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Supreme Court allows Texas to enforce new border law

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(The Center Square) – Texas law enforcement can begin charging illegal border crossers with a state crime after the U.S. Supreme Court issued a procedural ruling Tuesday.

The court issued two rulings in less than 24 hours this week, ultimately allowing Texas’ border bill, SB 4, to go into effect. The opinion sends the case back to the Fifth Circuit Court of Appeals to hear arguments on the merits.

On Monday, Supreme Court Justice Samuel Alito issued a third extended stay on the initial stay he ordered on March 4 to prevent the law from going into effect on March 5 until the court could rule on the matter.

Alito first stayed a Fifth Circuit ruling that was issued for two consolidated lawsuits filed by the Department of Justice and El Paso County and nonprofit organizations, respectively. The two lawsuits were filed after Gov. Greg Abbott signed SB 4 into law, which makes illegal entry into Texas from a foreign nation a state crime.

In February, U.S. District Judge David Ezra ruled against the law. On March 5, the Fifth Circuit overturned Exra’s ruling and the consolidated cases were appealed to the Supreme Court. The high court was asked to block the law from going into effect as the Fifth Circuit heard the case on the merits.

The Supreme Court, in a 6-3 decision, denied that request Tuesday, allowing the law to go into effect.

In response to the ruling, Gov. Greg Abbott said, “In a 6-3 decision SCOTUS allows Texas to begin enforcing SB4 that allows the arrest of illegal immigrants. We still have to have hearings in the 5th circuit federal court of appeals. But this is clearly a positive development.”

The ruling states, “the applications to vacate presented to Justice Alito and by him referred to the Court are denied. The orders heretofore entered by Justice Alito are vacated.”

Justice Amy Coney Barrett, joined by Justice Brett Kavanaugh, wrote a five-page ruling for the majority. Justice Sonia Sotomayor, joined by Justice Ketanji Jackson, wrote a 10-page dissent. Justice Elena Kagan wrote a two-page dissent.

The ruling centers around the legality of issuing an administrative stay and does not address the case’s merits, punting the case back to the Fifth Circuit.

If the Fifth Circuit had issued a stay pending appeal, Barrett wrote, the Supreme Court would have applied a four-factor test to rule on the case. But because it exercised its docket management authority to issue a temporary administrative stay and deferred the stay motion to a merits panel, she said, the court “has not yet rendered a decision on whether a stay pending appeal is warranted. That puts this case in a very unusual procedural posture.”

She then went on to describe the process of administrative stays and the hesitation to rule on a case due to procedural reasons.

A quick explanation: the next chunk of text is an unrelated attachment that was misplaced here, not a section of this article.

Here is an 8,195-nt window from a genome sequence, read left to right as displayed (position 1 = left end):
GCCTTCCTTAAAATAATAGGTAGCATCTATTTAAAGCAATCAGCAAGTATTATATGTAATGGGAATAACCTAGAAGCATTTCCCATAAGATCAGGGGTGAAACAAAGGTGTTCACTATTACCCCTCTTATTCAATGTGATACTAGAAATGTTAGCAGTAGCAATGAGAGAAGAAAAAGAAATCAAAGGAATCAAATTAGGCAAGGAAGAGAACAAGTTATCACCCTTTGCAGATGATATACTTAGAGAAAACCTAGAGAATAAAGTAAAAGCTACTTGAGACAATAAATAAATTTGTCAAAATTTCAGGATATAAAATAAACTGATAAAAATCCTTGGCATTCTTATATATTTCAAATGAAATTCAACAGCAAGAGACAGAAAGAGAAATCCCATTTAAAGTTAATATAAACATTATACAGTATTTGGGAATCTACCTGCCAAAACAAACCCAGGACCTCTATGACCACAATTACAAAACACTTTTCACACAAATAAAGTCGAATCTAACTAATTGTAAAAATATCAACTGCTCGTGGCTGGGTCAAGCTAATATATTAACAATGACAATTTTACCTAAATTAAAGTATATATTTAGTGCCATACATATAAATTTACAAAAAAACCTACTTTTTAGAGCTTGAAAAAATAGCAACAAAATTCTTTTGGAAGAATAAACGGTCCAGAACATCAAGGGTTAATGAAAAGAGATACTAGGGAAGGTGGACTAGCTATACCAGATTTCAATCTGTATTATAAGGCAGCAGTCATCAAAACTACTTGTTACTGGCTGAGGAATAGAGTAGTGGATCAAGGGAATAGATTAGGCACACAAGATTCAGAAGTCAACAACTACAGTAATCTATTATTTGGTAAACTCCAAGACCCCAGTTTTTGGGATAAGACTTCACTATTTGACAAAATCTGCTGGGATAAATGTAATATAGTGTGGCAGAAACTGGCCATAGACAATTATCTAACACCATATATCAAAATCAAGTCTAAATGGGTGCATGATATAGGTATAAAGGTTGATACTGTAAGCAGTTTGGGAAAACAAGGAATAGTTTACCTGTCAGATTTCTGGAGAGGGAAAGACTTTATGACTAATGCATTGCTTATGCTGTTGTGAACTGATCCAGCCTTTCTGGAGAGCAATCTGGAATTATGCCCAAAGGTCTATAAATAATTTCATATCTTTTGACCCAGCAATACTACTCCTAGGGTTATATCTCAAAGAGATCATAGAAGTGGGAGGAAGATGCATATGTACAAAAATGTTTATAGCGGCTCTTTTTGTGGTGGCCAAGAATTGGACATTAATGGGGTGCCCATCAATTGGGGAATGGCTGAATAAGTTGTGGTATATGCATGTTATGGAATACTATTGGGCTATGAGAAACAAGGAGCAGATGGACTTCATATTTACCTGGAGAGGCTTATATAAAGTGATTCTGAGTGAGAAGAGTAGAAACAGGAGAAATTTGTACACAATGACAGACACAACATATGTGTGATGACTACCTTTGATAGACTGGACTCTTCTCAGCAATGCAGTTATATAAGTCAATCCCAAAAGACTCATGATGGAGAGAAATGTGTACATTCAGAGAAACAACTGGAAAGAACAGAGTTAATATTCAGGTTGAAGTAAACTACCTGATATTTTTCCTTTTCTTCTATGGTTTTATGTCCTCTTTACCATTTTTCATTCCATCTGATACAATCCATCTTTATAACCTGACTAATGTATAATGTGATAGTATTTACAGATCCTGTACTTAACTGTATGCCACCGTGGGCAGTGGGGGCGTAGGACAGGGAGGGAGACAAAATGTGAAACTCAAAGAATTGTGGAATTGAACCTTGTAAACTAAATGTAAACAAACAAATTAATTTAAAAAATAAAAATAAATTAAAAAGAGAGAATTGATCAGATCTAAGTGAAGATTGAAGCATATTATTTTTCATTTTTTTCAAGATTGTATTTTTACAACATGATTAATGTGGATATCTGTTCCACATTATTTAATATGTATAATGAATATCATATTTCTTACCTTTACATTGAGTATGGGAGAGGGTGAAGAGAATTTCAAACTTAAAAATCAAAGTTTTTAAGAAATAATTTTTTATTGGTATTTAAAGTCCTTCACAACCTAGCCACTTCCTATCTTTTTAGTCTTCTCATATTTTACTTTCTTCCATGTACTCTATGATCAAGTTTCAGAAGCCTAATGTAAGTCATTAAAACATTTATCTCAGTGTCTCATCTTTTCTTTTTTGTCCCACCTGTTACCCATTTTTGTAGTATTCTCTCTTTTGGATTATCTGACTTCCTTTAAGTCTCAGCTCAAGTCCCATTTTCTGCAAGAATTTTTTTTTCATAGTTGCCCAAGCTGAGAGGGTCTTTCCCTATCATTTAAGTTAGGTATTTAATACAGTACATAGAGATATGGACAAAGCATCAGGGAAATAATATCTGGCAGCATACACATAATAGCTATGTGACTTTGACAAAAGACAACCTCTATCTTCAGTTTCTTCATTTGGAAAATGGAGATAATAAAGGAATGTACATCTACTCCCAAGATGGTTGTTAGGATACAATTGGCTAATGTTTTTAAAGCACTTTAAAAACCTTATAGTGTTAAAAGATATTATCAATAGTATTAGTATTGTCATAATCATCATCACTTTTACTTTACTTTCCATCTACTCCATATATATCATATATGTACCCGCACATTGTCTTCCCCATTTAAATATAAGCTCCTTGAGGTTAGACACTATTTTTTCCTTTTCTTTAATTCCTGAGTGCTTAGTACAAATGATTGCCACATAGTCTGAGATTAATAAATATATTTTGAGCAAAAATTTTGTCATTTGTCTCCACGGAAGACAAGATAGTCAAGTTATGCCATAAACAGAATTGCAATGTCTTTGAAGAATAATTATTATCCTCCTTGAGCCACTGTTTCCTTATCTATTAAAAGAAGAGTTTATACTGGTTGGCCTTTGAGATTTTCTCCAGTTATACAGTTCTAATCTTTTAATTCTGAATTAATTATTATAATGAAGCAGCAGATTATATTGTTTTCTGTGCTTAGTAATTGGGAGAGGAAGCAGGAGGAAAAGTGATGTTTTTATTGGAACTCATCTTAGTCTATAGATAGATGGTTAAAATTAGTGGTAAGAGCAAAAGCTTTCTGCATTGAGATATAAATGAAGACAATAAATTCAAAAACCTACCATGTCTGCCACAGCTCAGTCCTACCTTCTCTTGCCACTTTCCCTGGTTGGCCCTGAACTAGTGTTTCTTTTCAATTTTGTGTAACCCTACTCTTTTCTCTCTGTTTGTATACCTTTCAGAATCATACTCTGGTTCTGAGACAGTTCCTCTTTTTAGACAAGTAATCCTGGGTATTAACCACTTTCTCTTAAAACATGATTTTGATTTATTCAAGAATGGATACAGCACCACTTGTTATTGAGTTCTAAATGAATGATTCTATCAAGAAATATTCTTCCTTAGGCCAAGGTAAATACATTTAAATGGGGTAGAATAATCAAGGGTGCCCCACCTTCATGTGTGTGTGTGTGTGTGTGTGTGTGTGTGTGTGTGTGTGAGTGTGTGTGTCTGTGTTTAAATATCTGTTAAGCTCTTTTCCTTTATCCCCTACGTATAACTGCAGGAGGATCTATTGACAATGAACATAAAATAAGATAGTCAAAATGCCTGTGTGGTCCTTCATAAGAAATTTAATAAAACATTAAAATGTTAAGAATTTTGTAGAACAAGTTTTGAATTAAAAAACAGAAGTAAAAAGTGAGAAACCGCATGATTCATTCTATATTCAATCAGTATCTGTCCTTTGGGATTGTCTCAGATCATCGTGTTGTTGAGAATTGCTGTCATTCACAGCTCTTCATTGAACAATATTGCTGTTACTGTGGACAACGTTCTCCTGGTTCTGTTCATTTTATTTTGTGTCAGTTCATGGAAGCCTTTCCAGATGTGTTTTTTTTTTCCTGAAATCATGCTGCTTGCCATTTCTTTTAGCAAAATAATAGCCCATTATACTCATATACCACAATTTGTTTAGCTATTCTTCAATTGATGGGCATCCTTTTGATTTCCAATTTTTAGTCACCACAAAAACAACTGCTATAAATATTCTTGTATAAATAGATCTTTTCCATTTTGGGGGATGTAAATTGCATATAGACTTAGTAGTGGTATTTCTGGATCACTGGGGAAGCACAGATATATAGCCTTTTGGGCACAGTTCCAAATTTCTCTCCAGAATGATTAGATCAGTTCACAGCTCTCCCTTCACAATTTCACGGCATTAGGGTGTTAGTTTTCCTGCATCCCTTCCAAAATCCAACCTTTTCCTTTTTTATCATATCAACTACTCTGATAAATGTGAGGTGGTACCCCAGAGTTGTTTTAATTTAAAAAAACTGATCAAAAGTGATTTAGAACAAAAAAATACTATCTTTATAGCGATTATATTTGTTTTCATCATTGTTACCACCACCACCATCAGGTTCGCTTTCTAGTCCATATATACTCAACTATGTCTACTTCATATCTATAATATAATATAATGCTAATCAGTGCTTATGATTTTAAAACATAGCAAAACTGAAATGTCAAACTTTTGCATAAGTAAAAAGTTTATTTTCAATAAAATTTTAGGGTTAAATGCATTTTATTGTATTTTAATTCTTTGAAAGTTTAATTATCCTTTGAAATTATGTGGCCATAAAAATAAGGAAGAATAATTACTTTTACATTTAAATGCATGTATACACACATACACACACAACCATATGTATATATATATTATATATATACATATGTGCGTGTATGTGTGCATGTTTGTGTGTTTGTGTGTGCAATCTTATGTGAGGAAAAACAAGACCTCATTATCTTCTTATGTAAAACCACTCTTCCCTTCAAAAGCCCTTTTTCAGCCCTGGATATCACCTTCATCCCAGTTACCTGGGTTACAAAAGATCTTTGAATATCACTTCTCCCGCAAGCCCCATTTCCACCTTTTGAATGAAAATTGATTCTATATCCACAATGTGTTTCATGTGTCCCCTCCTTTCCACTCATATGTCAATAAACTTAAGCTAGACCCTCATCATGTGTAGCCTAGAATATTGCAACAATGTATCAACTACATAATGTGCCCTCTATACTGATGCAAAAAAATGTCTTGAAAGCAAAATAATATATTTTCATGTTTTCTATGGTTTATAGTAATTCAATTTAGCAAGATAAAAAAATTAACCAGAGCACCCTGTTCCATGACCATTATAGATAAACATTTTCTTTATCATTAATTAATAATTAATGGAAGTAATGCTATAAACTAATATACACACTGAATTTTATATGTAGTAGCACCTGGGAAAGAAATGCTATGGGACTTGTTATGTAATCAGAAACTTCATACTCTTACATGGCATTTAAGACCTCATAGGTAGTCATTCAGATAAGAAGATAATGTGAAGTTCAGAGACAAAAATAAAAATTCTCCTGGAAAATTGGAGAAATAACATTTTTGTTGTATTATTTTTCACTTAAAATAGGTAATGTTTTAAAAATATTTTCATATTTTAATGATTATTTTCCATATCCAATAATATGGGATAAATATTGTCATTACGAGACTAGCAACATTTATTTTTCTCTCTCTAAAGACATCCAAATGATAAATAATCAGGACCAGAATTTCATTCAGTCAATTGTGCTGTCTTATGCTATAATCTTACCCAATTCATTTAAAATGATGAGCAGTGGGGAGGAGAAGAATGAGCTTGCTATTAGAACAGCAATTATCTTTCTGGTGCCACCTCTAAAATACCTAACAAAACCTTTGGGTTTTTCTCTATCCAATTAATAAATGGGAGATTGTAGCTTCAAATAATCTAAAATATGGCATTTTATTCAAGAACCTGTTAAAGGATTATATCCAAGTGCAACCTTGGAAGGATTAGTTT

“So far as I know, this court has never reviewed the decision of a Court of Appeals to enter – or not enter – an administrative stay,” she said. “I would not get into the business. When entered, an administrative stay is supposed to be short-lived prelude to the main event: a ruling on the motion for a stay pending appeal. I think it unwise to invite emergency litigation in this court about whether a court of appeals abused its discretion at this preliminary step – for example, by misjudging whether an administrative stay is the best way to minimize harm while the court deliberates.”

Sotomayor and Jackson said the decision “invites further chaos and crisis in immigration enforcement,” and the Fifth Circuit issued its ruling “with no reasoned analysis.”

“Texas can now immediately enforce its own law imposing criminal liability on thousands of noncitizens and requiring their removal to Mexico,” they lamented. As a result, the Supreme Court gave “a green light to a law that will upend the longstanding federal-state balance of power and sow chaos, when the only court to consider the law concluded that it is likely unconstitutional.”

While they debated aspects of administrative stays and attacked the merits of Texas’ law, they also attacked the Fifth Circuit. They said, “Texas’s novel scheme requires careful and reasoned consideration in the courts. The District Court gave S. B. 4 careful consideration and found that it was likely unconstitutional. The Fifth Circuit has not yet weighed in, but nevertheless issued a one-sentence administrative order that is maximally disruptive to foreign relations, national security, the federal-state balance of power, and the lives of noncitizens. The Court should not permit this state of affairs.”

Justice Kagan said she didn’t think the Fifth Circuit’s use of an administrative stay versus a stay pending appeal “should matter. … But a court’s unreasoned decision to impose one for more than a month, rather than answer the stay pending appeal issue before it, should not spell the difference between respecting and revoking long-settled immigration law.”

When signing SB 4 into law, Abbott said President Joe Biden’s “deliberate inaction has left Texas to fend for itself,” pointing to Article 1 Section 10 of the U.S. Constitution, which empowers states “to take action to defend themselves and that is exactly what Texas is doing.”

The law stipulates that repeat offenders who illegally reenter Texas can face a prison sentence of up to 20 years. It also gives law enforcement officials the authority to return illegal foreign nationals to a port of entry and/or arrest them for unlawful entry.

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